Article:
Goldman Sachs to spend $750bn to fight climate change by 2030

The bank expects to benefit from loans, deals and arrangements that will focus on financing sustainable projects.

Goldman sachs
Investors and activists have raised concerns over banks' financing of fossil fuels and their role in increasing economic inequality [File: Brendan McDermid/Reuters]

Goldman Sachs Group Inc outlined plans on Monday to put money and advice towards projects that fight climate change or help financially disadvantaged people, with executives arguing it is not only the right thing to do but can also generate income.

The Wall Street bank set a lofty-sounding target of $750bn. The figure is a mix of loans, underwriting, advisory services and investments related to projects Goldman expects to be involved with by 2030.

It reflects the total size of loans, deals and other arrangements Goldman expects to perform as a bank or intermediary with companies and projects focused on renewable energy, sustainable transportation, affordable education and several other areas, the bank said.

Goldman also implemented a formal ban on financing certain drilling and coal-related activities.

The moves come as pressure from activists and some investors has ratcheted up globally on banks’ activities financing fossil fuels or other sectors that have come into the political crosshairs, such as gun makers.

Banks have also faced more scrutiny over their role in increasing economic inequality by catering to wealthy customers while shunning people who need access to financial services to better their lives.

Goldman catered almost exclusively to the elite until it was forced to rethink its business model in the aftermath of the 2007-2009 financial crisis. In recent years, management decided to launch a retail bank and has tried to spruce up Goldman’s image among Main Street consumers.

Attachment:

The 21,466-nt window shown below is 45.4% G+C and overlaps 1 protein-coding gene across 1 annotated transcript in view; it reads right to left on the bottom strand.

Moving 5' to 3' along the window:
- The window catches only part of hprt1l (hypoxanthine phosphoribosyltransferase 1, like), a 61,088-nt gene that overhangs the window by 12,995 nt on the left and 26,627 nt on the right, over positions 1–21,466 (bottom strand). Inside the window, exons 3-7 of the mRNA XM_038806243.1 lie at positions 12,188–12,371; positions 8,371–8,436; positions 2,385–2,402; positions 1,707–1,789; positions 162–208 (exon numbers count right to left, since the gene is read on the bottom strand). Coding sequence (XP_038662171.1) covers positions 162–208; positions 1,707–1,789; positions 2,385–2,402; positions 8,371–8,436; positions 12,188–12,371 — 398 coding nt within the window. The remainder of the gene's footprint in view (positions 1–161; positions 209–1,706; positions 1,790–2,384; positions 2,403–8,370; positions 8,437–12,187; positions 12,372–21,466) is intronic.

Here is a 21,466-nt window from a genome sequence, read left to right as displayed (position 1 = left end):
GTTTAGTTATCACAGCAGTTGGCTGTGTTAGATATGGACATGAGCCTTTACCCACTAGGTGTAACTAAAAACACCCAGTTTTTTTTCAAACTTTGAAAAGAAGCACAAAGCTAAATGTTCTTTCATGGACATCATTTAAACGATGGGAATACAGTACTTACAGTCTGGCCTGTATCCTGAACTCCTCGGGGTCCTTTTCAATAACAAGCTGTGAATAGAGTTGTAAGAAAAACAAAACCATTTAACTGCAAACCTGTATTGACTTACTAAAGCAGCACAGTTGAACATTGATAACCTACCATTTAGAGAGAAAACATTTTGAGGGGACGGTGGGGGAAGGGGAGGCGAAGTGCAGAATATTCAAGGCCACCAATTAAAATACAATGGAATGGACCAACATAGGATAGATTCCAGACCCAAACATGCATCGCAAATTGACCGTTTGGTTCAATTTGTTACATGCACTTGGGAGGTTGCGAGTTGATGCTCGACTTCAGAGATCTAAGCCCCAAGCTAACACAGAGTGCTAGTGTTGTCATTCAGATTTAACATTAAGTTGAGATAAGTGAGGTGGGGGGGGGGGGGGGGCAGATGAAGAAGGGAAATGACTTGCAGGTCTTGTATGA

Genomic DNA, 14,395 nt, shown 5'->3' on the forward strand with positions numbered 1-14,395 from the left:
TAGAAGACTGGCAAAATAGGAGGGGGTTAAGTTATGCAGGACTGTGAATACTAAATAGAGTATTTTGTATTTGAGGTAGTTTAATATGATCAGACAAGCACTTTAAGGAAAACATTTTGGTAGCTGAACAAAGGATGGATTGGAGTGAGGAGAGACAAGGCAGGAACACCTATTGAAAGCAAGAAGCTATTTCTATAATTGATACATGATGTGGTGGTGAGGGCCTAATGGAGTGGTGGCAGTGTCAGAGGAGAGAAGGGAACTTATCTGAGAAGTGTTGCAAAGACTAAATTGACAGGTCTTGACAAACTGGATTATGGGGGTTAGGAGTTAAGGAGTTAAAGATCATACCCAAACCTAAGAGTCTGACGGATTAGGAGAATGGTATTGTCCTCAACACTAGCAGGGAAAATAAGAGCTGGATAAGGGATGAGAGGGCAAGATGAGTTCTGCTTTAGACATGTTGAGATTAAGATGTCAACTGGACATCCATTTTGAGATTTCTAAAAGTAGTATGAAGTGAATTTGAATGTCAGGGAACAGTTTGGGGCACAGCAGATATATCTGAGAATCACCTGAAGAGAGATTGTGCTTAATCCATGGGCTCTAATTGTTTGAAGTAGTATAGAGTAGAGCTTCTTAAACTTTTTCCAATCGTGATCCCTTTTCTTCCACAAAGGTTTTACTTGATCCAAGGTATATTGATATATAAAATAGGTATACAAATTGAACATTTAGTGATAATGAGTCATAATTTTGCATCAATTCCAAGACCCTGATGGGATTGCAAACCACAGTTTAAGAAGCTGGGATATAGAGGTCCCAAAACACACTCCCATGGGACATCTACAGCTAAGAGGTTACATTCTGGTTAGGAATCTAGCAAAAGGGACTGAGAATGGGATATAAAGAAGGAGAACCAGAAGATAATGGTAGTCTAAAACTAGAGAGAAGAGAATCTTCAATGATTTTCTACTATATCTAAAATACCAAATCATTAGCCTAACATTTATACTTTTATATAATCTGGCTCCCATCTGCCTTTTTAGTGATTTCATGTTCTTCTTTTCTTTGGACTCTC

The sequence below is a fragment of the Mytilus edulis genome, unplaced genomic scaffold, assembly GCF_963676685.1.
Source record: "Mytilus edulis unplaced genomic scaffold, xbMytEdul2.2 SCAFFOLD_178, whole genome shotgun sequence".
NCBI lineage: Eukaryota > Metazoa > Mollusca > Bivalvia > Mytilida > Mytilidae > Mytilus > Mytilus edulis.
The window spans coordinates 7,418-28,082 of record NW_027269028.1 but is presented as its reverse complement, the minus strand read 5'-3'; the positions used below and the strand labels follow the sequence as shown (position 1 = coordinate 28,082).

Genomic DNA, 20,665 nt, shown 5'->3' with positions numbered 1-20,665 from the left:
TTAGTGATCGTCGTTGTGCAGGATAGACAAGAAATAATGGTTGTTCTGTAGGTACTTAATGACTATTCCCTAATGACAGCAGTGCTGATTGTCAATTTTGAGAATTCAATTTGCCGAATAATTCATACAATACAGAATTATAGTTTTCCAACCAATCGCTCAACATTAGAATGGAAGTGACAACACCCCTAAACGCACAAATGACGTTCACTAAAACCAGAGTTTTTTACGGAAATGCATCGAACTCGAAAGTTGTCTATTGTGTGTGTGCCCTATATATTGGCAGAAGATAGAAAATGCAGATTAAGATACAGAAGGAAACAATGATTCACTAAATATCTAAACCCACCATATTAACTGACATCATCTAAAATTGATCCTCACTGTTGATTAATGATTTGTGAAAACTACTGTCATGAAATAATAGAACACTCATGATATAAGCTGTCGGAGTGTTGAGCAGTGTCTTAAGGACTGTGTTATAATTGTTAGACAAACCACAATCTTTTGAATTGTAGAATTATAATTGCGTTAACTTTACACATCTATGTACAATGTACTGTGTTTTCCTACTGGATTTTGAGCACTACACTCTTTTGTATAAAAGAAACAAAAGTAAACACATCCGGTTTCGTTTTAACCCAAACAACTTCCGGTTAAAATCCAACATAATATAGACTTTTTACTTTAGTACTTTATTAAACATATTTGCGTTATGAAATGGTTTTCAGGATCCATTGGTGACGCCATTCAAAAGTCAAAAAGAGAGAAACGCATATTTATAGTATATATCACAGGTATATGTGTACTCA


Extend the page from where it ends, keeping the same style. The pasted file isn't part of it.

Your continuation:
On a call with reporters, Goldman executives declined to break down specifics about the $750bn target in terms of revenue or the bank’s own exposure. They said it will be dependent on market forces, making it hard to predict.

There is “a powerful business and investing case” for working with companies that are taking steps to address climate change and inclusive growth, Goldman Sachs Chief Executive David Solomon wrote in an editorial announcing the goal in the Financial Times.

Goldman’s moves, which also included ruling out any new loans for Arctic drilling or thermal coal mines, came just as the United Nations concluded a conference that failed to ramp up efforts to combat global warming.

A recent example cited on Monday’s call is a bond offering Goldman handled for Italian electricity company Enel earlier this year. Enel raised $1.5bn, linking the debt to its commitment to increase its renewable energy base by 25 percent before 2022.

Source: Reuters